Financial discipline key to successful ventures

16Oct 2018
The Guardian Reporter
DAR ES SALAAM
The Guardian
Financial discipline key to successful ventures

DRAWING a clear line between personal income and money meant for business is the time tested secret for running any profitable venture by small business people, a seasoned businesswoman has said.

K-Finance board chairperson, Devotha Minzi (L) talks to Jackson Mushi, (R) owner of Soccer City Club at Sinza in Dar es Salaam who is one of their very good customers, at a cocktail party over the weekend.  Looking on is K-Finance member of staff.   Photo: By  A correspondent 

Speaking to a group of K-Finance company clients during a cocktail party in the city over the weekend, board member, Dorothy Stephen said one reason

many businesses, especially those owned by indigenous Tanzanians never flourish is failure to draw a clear line between personal income and capital.

“To run a successful business requires strict discipline on expenditure. Often, a fatal mistake is to use liberally money meant for family livelihood to finance a business venture or alternatively, to spend freely cash meant for business on domestic needs,” said Dorothy, who is herself a businesswoman.

K-Finance is a microfinance company that was started ten years ago by former mainstream bankers who saw opportunity in servicing a segment of society that could not be easily funded by banks due to the informal nature of their businesses or needs.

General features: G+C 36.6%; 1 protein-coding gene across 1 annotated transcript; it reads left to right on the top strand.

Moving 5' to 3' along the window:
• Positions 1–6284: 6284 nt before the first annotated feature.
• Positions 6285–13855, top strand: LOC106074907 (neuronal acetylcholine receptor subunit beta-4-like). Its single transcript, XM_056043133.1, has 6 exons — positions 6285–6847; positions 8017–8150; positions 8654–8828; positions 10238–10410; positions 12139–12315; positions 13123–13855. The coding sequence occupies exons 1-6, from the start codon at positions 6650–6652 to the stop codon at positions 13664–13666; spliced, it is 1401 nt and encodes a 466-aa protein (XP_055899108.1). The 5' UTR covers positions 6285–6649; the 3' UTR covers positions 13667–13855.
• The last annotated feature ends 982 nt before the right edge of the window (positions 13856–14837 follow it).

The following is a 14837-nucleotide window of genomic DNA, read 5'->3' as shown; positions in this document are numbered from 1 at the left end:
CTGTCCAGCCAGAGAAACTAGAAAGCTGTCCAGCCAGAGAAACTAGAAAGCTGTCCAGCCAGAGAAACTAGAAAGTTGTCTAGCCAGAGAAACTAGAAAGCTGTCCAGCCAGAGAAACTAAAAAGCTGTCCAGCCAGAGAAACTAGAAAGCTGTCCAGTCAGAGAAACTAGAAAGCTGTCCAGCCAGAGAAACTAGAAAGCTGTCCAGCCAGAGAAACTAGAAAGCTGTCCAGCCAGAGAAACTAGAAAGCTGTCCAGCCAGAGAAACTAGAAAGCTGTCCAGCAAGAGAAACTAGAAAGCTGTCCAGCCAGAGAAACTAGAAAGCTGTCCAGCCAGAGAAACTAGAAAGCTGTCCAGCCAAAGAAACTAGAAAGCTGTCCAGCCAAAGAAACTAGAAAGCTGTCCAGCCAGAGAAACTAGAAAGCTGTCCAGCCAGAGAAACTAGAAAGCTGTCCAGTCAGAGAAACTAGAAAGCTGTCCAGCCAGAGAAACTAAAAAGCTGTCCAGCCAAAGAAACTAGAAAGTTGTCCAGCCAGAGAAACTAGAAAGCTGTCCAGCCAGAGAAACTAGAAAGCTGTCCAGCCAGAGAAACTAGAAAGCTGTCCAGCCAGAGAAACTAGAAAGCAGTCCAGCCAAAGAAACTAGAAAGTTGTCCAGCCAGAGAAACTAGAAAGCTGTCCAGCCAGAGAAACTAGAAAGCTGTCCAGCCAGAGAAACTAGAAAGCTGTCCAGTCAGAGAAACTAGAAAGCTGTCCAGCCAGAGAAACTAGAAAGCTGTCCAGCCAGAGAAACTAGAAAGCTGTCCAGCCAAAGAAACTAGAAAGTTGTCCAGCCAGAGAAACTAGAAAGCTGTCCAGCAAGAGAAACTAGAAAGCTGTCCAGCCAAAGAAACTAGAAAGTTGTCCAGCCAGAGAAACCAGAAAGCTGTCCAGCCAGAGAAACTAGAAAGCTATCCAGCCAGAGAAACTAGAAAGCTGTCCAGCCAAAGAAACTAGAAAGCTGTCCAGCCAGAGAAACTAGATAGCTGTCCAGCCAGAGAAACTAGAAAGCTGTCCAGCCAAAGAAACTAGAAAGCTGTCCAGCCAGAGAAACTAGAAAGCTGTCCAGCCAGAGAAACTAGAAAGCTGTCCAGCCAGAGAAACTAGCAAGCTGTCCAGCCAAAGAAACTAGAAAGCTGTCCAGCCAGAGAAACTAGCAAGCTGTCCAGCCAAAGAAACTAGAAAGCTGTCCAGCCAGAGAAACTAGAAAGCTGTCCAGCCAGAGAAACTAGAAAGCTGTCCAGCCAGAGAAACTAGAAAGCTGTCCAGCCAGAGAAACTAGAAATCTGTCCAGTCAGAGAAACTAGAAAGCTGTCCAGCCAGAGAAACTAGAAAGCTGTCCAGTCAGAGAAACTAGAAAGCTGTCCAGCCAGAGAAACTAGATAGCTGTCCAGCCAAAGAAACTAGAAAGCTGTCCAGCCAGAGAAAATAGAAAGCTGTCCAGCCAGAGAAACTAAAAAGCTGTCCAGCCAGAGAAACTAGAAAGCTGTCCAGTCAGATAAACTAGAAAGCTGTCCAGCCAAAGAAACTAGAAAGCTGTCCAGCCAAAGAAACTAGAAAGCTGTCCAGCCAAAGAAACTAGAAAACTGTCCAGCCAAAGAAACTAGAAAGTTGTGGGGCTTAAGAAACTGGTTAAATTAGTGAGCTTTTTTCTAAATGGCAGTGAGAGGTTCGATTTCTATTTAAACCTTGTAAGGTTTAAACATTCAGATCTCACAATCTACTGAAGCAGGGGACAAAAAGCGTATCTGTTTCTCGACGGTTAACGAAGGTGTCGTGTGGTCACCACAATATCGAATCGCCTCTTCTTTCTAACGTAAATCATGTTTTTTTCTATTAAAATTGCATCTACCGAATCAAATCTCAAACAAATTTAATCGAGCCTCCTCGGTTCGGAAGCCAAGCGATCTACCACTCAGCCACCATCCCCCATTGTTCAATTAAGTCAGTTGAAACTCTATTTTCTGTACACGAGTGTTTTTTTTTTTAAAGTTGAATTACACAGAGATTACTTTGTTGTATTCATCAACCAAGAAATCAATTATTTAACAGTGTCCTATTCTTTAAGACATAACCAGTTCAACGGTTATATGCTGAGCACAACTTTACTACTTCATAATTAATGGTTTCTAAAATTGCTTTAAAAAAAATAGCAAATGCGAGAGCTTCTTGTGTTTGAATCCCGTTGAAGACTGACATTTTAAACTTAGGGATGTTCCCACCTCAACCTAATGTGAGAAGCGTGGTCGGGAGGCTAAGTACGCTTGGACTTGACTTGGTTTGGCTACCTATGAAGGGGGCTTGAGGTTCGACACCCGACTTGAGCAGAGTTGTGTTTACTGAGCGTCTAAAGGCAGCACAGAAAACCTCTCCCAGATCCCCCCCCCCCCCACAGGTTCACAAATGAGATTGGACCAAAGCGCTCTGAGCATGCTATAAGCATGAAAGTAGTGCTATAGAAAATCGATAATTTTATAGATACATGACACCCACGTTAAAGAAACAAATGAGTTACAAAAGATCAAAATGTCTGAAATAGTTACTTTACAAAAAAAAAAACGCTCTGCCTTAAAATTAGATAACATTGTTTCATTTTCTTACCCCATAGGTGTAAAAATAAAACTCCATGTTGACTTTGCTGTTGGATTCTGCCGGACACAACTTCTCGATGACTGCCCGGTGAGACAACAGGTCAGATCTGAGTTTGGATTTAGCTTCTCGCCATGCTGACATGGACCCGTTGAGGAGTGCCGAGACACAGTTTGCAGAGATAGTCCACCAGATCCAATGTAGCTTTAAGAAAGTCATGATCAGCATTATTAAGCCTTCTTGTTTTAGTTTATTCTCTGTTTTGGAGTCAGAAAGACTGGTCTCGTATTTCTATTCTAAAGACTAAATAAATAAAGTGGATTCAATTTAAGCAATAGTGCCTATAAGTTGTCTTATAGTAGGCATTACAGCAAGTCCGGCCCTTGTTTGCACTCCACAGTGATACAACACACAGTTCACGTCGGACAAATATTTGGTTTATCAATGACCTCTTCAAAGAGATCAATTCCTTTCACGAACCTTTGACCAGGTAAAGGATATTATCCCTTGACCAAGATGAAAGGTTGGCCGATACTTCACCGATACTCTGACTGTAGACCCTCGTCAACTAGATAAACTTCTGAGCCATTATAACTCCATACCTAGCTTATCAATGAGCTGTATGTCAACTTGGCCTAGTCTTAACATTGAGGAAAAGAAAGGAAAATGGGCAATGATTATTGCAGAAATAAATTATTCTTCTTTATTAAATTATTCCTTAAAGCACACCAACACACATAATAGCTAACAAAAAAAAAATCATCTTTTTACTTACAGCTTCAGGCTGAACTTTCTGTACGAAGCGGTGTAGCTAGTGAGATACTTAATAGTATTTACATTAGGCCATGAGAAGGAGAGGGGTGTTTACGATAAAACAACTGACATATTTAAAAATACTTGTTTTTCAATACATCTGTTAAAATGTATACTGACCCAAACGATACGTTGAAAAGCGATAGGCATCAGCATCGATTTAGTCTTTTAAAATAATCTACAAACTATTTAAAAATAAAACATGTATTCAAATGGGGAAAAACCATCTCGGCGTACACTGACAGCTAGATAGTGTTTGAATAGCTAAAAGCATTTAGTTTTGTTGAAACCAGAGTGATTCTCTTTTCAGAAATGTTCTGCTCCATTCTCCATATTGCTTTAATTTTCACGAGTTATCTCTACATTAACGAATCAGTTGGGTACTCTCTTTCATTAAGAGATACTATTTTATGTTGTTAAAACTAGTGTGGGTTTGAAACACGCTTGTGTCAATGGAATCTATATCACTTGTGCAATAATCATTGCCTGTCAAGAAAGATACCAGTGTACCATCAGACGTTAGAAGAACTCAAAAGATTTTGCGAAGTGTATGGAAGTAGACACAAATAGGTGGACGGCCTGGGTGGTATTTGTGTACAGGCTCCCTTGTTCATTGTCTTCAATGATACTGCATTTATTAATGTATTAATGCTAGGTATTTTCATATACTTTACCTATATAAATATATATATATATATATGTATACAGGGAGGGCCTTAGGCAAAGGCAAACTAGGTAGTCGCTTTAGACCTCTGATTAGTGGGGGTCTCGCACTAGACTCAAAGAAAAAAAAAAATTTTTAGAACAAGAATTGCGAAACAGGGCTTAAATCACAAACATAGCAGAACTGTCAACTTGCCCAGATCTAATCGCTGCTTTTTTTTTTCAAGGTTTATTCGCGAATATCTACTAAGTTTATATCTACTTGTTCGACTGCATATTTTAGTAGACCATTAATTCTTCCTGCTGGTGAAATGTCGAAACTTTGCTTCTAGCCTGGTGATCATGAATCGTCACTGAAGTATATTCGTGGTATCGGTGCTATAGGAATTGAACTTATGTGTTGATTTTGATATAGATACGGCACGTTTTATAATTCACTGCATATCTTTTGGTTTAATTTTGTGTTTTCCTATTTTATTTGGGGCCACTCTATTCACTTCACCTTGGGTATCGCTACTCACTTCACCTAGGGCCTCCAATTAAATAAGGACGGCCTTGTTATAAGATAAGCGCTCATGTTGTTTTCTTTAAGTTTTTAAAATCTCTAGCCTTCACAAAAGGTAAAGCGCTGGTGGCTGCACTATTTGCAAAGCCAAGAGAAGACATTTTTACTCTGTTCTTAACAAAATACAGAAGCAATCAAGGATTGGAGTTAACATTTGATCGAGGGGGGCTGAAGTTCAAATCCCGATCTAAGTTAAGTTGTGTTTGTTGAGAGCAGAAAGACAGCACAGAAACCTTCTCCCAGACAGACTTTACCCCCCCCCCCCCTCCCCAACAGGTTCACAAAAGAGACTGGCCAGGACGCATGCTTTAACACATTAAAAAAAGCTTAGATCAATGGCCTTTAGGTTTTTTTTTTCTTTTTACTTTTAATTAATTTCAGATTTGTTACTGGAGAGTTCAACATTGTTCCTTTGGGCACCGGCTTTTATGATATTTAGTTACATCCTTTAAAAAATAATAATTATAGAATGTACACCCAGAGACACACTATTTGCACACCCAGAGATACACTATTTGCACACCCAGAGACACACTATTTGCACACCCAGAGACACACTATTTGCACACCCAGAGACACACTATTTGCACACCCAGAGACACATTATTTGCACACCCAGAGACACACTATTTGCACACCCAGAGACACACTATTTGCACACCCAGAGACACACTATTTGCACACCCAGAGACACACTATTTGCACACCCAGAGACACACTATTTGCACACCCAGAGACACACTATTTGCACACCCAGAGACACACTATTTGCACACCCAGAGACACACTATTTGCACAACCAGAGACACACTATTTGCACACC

Board chairperson, Devotha Minzi said it takes passion and resilience to run a business and the ability to weather obstacles in the way. She added they had learnt a lot in the ten years they have been in the microfinance loans business.

Their biggest drive, she said, was the passion to grow along with their clients.

“It is not just the money that motivates us but that inner feeling and satisfaction that we are truly contributing to making a change and difference in the lives of ordinary people usually sidelined by mainstream banks,” she said.

One of her compelling testimonies, she said, was the story of a pupil whose education they started to fund while still in secondary school. Today, the youngster is a medical student in the UK with her mother a mere primary school teacher back home in Tanzania who used to borrow not more than 3 million/- to pay for fees.

Earlier, the acting chief executive officer (CEO) Judith Minzi told the clients and other potential ones that their company basically had four loan portfolios to meet the needs and financial demands of their customers.

 

They were loans for carrying out innovations and improvements on homes, beefing up the operating capital for businesses, consumer loans for workers and executive loans for people in the higher income bracket. K-Finance funded any amount up to a ceiling of 50 million/-.

A customer, Jackson Mushi, owner of Soccer City Club in the city, said he was introduced to K-Finance by a friend and has remained a satisfied customer ever since. He now has a loan standing slightly above the 50m/- capping to which Devotha Minzi said: “in business, one cannot afford not to be flexible.” Technically, she underscored an earlier statement by Ag CEO Minzi who said that all their loans were tailor-made to meet the specific needs of a client as no two scenarios are the same.